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Title: Improving the mesodermal differentiation potential of human embryonic stem cells
Author: Burridge, Paul Wesley
ISNI:       0000 0001 3511 1702
Awarding Body: University of Nottingham
Current Institution: University of Nottingham
Date of Award: 2008
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Human embryonic stem cells (hESCs) are thought to have enormous potential for use in regenerative medicine, whilst simultaneously allowing us insights into human embryonic development, disease modelling and drug discovery. Differentiation to mesodermal lineages, such as cardiomyocytes and blood, may allow for improved treatment of cardiac and haematopoietic diseases. hESC-derived immune cell types may also allow the circumnavigation of the immune barrier. This thesis aims to test the hypothesis that formation of hESC derivatives is regulated by the same mechanisms and ontology as in vivo embryo development. Therefore, by identifying and facilitating the mechanisms of mesoderm induction, hESC differentiation can be optimised to maximise the production of mesoderm, and, ultimately, mesoderm derivatives. Using a Xenopus laevis animal cap model with simultaneous treatment with activin B or fgf4, together with tall, Im02 and gatal mRNA, resulted in substantial increases in mesodermal, haemangioblast and erythropoietic cell markers. One of the most successful methods for hESC differentiation is by the formation of human embryoid bodies (hEBs). To reduce first the number of variables in current mass culture protocols for hEB formation, such as hEB size, a forced aggregation system was established that produced homogeneous hEBs from defined numbers of cells. This system was then optimised to enhance production beating cardiomyocytes by varying the number of hESCs used for hEB formation and also the number of days in culture. This system was assessed in four hESC lines and demonstrated substantial inter-line variability in cardiomyocyte production (1.6± 1.0% to 9.5±0.9°0). Differentiation was also performed using chemically defined media (CDM) with the addition of actiyin A and FGF2 and resulted in 23.6±3.6% of hESs producing beating cardiomyocytcs. In addition immunohistochemistry was performed to assess the relationship of cells expressing markers for mesoderm, pluripotency, ectoderm, and endoderm to establish a standard spatial and temporal map of hEB differentiation.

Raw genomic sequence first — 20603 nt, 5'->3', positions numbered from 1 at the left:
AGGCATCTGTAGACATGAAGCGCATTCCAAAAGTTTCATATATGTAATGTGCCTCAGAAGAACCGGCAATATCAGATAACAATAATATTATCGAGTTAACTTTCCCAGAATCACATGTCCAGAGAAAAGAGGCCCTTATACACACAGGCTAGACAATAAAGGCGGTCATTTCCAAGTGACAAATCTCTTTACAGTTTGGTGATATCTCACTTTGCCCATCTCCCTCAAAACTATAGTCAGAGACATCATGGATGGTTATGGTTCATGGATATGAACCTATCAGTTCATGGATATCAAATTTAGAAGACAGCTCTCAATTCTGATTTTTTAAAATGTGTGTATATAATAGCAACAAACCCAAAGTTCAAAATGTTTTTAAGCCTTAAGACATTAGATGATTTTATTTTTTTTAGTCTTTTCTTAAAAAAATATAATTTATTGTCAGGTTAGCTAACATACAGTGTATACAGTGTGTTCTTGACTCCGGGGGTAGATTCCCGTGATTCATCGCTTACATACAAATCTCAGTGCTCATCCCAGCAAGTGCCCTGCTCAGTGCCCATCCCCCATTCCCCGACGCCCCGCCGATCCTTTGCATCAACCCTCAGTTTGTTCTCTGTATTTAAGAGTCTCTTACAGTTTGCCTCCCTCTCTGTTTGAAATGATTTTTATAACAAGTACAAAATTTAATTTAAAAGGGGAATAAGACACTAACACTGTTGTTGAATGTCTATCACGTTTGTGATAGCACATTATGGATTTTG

Supervisor: Not available Sponsor: Not available
Qualification Name: Thesis (Ph.D.) Qualification Level: Doctoral
EThOS ID:  DOI: Not available
Keywords: QU Biochemistry